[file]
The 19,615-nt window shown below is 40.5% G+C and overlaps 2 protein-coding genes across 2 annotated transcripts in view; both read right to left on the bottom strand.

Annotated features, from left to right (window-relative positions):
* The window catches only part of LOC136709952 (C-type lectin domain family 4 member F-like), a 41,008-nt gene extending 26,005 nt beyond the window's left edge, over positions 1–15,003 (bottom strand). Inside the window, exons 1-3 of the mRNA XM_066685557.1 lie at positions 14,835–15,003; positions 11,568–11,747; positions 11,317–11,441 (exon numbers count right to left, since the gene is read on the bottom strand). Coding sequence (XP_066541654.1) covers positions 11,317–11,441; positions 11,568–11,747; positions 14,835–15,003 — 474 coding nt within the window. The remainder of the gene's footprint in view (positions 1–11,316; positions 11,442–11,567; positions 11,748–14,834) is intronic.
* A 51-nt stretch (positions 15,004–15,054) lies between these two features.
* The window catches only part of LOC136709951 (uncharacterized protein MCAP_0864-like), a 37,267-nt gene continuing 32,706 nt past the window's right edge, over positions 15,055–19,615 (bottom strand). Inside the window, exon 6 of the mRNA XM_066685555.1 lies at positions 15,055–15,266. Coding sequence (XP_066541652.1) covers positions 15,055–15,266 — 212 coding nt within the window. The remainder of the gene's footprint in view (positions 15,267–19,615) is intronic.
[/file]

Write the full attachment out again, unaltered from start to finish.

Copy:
The 19,615-nt window shown below is 40.5% G+C and overlaps 2 protein-coding genes across 2 annotated transcripts in view; both read right to left on the bottom strand.

Annotated features, from left to right (window-relative positions):
* The window catches only part of LOC136709952 (C-type lectin domain family 4 member F-like), a 41,008-nt gene extending 26,005 nt beyond the window's left edge, over positions 1–15,003 (bottom strand). Inside the window, exons 1-3 of the mRNA XM_066685557.1 lie at positions 14,835–15,003; positions 11,568–11,747; positions 11,317–11,441 (exon numbers count right to left, since the gene is read on the bottom strand). Coding sequence (XP_066541654.1) covers positions 11,317–11,441; positions 11,568–11,747; positions 14,835–15,003 — 474 coding nt within the window. The remainder of the gene's footprint in view (positions 1–11,316; positions 11,442–11,567; positions 11,748–14,834) is intronic.
* A 51-nt stretch (positions 15,004–15,054) lies between these two features.
* The window catches only part of LOC136709951 (uncharacterized protein MCAP_0864-like), a 37,267-nt gene continuing 32,706 nt past the window's right edge, over positions 15,055–19,615 (bottom strand). Inside the window, exon 6 of the mRNA XM_066685555.1 lies at positions 15,055–15,266. Coding sequence (XP_066541652.1) covers positions 15,055–15,266 — 212 coding nt within the window. The remainder of the gene's footprint in view (positions 15,267–19,615) is intronic.